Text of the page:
Sav­ing So­cial Se­cu­rity on the backs of tax­pay­ers

Politi­cians who squan­dered the na­tion’s trea­sure should sac­ri­fice first

The Washington Times Weekly - - Commentary - By Tammy Bruce

When politi­cians in­sist on “re­form­ing” some pro­gram they mis­man­aged and de­stroyed, they al­ways turn to the av­er­age Amer­i­can and begin ex­plain­ing the “sac­ri­fice” we have to make in or­der to save it. It never oc­curs to th­ese peo­ple, the oh-so clubby, in­cred­i­bly wealthy po­lit­i­cal elite, that they should be the first cadre to sac­ri­fice fi­nan­cially for the “greater good” they keep telling us about.

Case in point: So­cial Se­cu­rity was back in the news last week when New Jer­sey Gov. (and pos­si­ble 2016 GOP pres­i­den­tial can­di­date) Chris Christie blovi­ated about his com­mit­ment to telling peo­ple “hard truths” and then an­nounced his ideas to “re­form” So­cial Se­cu­rity.

Mr. Christie’s pro­posal in­volves rais­ing the re­tire­ment age from 67 to 69 years of age, and es­tab­lish­ing means-testing, which would limit benefits for re­tirees with an in­come of more than $80,000 a year and elim­i­nate them en­tirely for any­one who makes over $200,000 a year.

The idea of a means test in it­self im­plies that the gov­ern­ment, and its care­giver politi­cians, can di­vine how much money ev­ery in­di­vid­ual needs to live their lives. Or, even more dan­ger­ously, it would set the prece­dent that gov­ern­ment will de­cide how much money you “need.”

So­cial Se­cu­rity needs re­form­ing be­cause, as USA To­day re­ports, trustees in charge of the So­cial Se­cu­rity Trust Fund say it will run dry in 2033. There is some­thing that needs to be fixed: It’s a fed­eral regime that is ad­dicted to spend­ing and fix­ated on re­duc­ing the av­er­age Amer­i­can to mere money gen­er­a­tors for the fed­eral ma­chine.

The Amer­i­can peo­ple were sold on the lie that there’s a “So­cial Se­cu­rity Trust Fund” col­lect­ing the taxes paid for re­tire­ment benefits. Now we’re told we re­ceive pay­ments from a younger set of work­ers, pay­ing as we go. Much like a clas­sic pyra­mid scheme, you pay in and the feds use your taxes to pay some­one else who got dragged into the scheme ear­lier than you. And now they sanc­ti­mo­niously tell you how much you have to give up to keep the plot go­ing.

The fact of the mat­ter is each of us leads a dif­fer­ent life. Af­ter the fi­nan­cial col­lapse of 2007-08, brought to us by the same po­lit­i­cal bo­zos who are al­ways try­ing to fix their fi­nan­cial dis­as­ters on our backs, Amer­i­cans lost al­most ev­ery­thing. We lost our homes. Mort­gages were un­der­wa­ter. Re­tire­ment ac­counts were gone. Lives built for decades came crash­ing to a halt, with fam­i­lies and in­di­vid­u­als los­ing most, if not ev­ery­thing, they had worked for all their lives.

And now politi­cians are declar­ing how much money is enough for you to make be­fore they de­cide to take away So­cial Se­cu­rity benefits? Not un­der our watch.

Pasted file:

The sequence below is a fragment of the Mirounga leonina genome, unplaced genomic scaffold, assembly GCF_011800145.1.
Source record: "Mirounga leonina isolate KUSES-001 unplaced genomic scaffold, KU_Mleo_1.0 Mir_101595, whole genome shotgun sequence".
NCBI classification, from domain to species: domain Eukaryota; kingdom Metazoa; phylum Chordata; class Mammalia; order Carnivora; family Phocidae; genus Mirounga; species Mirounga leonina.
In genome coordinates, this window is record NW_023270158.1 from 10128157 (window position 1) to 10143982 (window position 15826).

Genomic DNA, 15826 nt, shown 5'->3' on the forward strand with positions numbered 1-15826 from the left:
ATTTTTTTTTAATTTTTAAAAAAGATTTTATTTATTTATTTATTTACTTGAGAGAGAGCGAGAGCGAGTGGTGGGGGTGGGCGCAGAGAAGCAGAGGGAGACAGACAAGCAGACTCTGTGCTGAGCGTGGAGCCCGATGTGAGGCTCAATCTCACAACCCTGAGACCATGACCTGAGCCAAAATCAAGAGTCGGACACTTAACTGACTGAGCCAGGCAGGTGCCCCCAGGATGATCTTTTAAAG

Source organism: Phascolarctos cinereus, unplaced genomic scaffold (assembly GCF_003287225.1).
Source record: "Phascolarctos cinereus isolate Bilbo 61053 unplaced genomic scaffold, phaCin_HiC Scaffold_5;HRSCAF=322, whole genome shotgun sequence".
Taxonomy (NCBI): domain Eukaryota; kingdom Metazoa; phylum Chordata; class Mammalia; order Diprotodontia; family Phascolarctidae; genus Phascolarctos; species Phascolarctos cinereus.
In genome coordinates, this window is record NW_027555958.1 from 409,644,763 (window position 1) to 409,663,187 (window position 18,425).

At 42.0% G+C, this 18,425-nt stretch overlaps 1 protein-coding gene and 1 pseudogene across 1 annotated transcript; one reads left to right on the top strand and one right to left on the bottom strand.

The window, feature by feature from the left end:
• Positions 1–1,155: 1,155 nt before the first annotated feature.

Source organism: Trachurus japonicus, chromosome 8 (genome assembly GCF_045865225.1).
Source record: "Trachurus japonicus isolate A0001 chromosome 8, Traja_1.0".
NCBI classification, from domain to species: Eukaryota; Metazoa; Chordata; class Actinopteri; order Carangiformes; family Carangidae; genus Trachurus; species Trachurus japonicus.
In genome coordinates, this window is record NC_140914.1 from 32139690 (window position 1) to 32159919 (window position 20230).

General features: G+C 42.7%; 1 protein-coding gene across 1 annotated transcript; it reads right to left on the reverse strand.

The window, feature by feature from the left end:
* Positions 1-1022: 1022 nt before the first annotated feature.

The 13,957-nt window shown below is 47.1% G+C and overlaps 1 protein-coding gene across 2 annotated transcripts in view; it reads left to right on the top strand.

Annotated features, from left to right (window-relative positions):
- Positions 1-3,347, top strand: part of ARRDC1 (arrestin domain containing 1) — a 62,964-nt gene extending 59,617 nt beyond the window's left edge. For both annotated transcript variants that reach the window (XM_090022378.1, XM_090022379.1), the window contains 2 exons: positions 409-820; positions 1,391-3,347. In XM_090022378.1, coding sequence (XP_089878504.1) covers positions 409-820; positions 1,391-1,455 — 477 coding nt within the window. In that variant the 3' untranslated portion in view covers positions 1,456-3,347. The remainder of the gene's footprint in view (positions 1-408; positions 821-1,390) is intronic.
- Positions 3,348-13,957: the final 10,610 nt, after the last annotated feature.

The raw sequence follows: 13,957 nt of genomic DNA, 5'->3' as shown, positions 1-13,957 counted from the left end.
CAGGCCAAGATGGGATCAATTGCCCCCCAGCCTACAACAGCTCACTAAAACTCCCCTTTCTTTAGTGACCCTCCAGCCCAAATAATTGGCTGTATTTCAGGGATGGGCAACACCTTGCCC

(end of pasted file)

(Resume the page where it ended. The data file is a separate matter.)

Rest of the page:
Wealth is rel­a­tive, and none of us should en­able the gov­ern­ment to de­clare what it is that any­one needs, or doesn’t need, fi­nan­cially or oth­er­wise. It’s that sim­ple.

Fo­ment­ing a lit­tle per­ceived eco­nomic class war­fare has al­ways been the friend of tyran­ni­cal regimes. Af­ter all, it keeps you dis­tracted from notic­ing there is an­other an­swer to solv­ing a na­tional fi­nan­cial prob­lem: hold­ing those re­spon­si­ble for it accountable.

If we are go­ing to start means-testing to save So­cial Se­cu­rity from ruin, let’s start by hav­ing politi­cians and bu­reau­crats be the first to sac­ri­fice. Let’s im­ple­ment means-testing for the man­agers of the mon­ster in Wash­ing­ton, and if they don’t fall un­der ar­bi­trary level of in­come, then their pen­sions should be sent into an ac­tual fund to save So­cial Se­cu­rity.

Politico re­ports for­mer IRS of­fi­cial Lois Lerner, now in­fa­mous for tak­ing the 5th Amend­ment in front of Congress, is re­ceiv­ing a $100,000 an­nual pen­sion from the gov­ern­ment. Shouldn’t we means-test Ms. Lerner? All the sen­a­tors we fired last year dur­ing the midterms are tak­ing home healthy pen­sions as well. Kay Ha­gan, as an ex­am­ple, de­feated in the midterm, will re­ceive more than $1,000 ev­ery month for the rest of her life sim­ply for serv­ing one term in the U.S. Se­nate. Does she “need” that? We should find out, no?

McClatchy D.C. re­ports Demo­cratic Rep. Ge­orge Miller of Cal­i­for­nia will be el­i­gi­ble for an an­nual pen­sion of $125,500. Repub­li­can Sen. Saxby Cham­b­liss of Ge­or­gia will re­tire af­ter 20 years, qual­i­fy­ing for a yearly pen­sion of $53,000.

The pres­i­dent of the United States re­ceives a pen­sion equal to the salary of Cabi­net of­fi­cials, which is cur­rently $191,000 a year. Pres­i­dents th­ese days leave the of­fice wealth­ier than when they en­tered, and in “re­tire­ment” they make mil­lions in the pri­vate sec­tor. When Mr. Obama leaves of­fice he will re­ceive $191,000 ev­ery year for the rest of his life, af­ter spend­ing eight years destroying the na­tion fi­nan­cially.

And peo­ple won­der why we look funny at politi­cians who keep telling us we have to sac­ri­fice for the greater good.

In the mean­time, The Wash­ing­ton Times re­ported last week the Obama “ad­min­is­tra­tion has granted about 541,000 So­cial Se­cu­rity num­bers to il­le­gal im­mi­grants un­der Pres­i­dent Obama’s orig­i­nal 2012 de­por­ta­tion amnesty for Dream­ers, of­fi­cials told Congress in a let­ter made public ... .” Yes, a brand-new level on the So­cial Se­cu­rity pyra­mid scheme is be­ing ush­ered in. All so the feds can pre­tend big gov­ern­ment and mas­sive re­dis­tri­bu­tion of wealth works just fine. Bernie Mad­off would be proud. Tammy Bruce is a ra­dio talk show host, au­thor and Fox News con­trib­u­tor.


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